Side-view of a magnetic field as it compellingly comes through a current-carrying coil in characteristic curves | Image: Geek3

Due to an important affect in physics known as Lenz’s law, small currents are induced in the metal on your body, which produce their own magnetic fields to resist the field of the detector.

Another coil of wire in the detector is there to measure the overall magnetic field. This time, instead of having an alternating current fired through it directly, a current will be induced by the magnetic field – the strength of the field can be measured by measuring the strength of the induced current.

If the overall magnetic field is any different to that created by the initial coils, the detector will know something is up. An opposing magnetic field was generated as you passed through, which can only mean that there is metal on your body, and the detector sounds the alarm.

Radiation detectors

Geiger and Muller had some trouble persuading everyone that their invention wasn’t just a silly looking hammer, and could actually save thousands of lives | Image: Mrjohncummings

Well, this one might seem a little more abstract but you’d be surprised to realise how common radiation detectors are.

Radiation detectors can be given a number of names, but a Geiger counter or Geiger-Muller tube is a pretty common choice. “Geiger” and “Muller” refers to the scientists Johannes “Hans” Wilhelm Geiger and Walther Muller who discovered an improved method of detecting radiation way back in 1928.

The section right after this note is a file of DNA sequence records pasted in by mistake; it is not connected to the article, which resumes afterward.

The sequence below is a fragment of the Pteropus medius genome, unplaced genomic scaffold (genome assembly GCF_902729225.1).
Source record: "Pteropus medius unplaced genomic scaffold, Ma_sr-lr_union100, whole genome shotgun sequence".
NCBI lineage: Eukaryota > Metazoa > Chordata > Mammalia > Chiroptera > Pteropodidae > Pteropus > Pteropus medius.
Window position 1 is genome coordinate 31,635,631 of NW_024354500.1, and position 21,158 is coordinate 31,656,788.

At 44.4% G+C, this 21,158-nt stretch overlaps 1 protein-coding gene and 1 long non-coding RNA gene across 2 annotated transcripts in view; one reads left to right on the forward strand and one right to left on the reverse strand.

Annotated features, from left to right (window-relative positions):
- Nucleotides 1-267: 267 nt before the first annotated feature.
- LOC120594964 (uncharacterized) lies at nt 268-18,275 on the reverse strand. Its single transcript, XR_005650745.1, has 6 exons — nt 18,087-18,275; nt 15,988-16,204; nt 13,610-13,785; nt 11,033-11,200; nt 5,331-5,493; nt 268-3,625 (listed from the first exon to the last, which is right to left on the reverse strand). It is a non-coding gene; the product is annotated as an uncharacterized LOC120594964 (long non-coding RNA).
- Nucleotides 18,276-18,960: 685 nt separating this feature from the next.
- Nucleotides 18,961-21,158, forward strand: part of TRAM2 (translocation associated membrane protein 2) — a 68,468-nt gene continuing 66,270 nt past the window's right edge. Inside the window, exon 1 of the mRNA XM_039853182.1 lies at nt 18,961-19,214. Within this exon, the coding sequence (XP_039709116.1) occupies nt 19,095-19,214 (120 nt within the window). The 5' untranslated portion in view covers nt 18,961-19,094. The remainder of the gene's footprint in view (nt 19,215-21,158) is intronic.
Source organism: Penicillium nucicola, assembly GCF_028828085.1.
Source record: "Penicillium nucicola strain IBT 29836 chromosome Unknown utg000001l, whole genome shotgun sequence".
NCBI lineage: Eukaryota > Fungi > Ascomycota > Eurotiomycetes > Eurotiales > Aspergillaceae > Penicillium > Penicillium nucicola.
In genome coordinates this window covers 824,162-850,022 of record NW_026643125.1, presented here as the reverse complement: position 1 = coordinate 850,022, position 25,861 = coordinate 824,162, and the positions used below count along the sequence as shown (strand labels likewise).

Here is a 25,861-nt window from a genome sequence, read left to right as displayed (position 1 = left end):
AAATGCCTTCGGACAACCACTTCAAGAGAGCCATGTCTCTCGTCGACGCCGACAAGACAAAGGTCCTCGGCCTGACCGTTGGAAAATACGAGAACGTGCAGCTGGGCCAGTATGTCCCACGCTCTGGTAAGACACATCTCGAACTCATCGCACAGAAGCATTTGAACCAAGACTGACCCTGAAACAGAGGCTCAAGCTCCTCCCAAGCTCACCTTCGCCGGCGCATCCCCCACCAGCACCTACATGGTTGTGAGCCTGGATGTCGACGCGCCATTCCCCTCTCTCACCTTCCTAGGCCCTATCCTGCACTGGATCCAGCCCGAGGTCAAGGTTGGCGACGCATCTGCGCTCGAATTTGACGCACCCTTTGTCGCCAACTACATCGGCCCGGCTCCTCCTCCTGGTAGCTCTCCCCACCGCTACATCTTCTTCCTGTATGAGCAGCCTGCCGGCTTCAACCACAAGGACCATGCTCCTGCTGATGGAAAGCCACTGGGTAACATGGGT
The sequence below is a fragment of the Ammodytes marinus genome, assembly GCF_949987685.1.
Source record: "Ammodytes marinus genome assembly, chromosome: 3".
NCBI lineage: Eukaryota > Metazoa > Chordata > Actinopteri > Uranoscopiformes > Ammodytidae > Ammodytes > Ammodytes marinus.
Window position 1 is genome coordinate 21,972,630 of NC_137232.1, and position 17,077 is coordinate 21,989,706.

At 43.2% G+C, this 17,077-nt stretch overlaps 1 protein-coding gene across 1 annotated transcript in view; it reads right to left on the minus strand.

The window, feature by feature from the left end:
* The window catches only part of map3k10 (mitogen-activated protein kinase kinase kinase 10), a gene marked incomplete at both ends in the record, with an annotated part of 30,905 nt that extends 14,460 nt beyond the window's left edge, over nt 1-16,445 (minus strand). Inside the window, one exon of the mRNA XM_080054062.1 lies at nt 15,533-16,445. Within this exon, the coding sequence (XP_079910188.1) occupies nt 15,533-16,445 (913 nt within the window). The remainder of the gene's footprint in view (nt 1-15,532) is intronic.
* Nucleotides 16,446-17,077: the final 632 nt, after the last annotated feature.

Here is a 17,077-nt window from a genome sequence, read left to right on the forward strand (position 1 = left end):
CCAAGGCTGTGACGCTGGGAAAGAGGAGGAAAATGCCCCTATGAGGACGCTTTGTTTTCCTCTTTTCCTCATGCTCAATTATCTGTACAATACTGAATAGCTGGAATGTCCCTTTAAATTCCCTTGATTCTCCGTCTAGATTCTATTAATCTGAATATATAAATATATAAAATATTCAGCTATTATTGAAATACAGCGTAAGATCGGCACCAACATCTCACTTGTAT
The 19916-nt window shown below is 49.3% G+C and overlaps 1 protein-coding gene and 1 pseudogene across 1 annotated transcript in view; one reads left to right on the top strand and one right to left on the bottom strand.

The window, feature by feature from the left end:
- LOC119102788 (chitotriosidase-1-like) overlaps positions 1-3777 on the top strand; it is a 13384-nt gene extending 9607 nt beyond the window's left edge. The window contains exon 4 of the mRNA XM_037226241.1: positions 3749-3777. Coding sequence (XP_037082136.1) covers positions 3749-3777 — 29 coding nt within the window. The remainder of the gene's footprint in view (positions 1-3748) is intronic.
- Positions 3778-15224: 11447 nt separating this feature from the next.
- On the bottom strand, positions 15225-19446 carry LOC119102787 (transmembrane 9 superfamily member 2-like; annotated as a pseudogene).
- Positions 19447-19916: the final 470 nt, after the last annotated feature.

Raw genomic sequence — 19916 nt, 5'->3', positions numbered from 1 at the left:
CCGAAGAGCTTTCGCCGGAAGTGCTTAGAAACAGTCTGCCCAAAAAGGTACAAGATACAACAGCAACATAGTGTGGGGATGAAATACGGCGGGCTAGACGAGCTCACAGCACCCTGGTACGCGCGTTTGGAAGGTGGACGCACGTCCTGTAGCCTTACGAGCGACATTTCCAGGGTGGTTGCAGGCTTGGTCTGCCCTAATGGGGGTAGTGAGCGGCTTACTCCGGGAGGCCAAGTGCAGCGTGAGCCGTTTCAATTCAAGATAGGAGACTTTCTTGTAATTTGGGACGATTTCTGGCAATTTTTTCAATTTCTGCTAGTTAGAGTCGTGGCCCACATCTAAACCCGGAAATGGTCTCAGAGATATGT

The Geiger-Muller tube detects ionizing radiation such as alpha particles, beta particles, and gamma rays. Once radiation has been detected an electric pulse is produced which shows on the Geiger counter display allowing you to get out sharpish if things start to reach scary levels.

No, it’s never a good idea to play a game of ‘Who can make the Geiger counter beep the most?’| Image: Cygaretka

Sounds interesting but not exactly relevant? Think again.


Radiation detectors can be found all over the UK in schools, hospitals, airports and of course power plants. Any workplace that handles, or could handle, radioactive material must use one of these clever little detectors to ensure that radiation stays at a safe level.


Well, radiation can be pretty dangerous stuff if you’re exposed to it for too long. With a range of effects ultimately all stemming from corrupted cell functions it’s really important to stay safe. You may remember the suspicious poisoning of Alexander Litvinenko? Exposure to radiation can be deadly.

Until next time!


  1. Every metal detector can detect any metal objects very easily. Most important part of a metal detector is metal detector coil. If your coil will be destroyed then your device not working properly. So, you should care your metal detector. I think metal detector is useful things for every losing items person.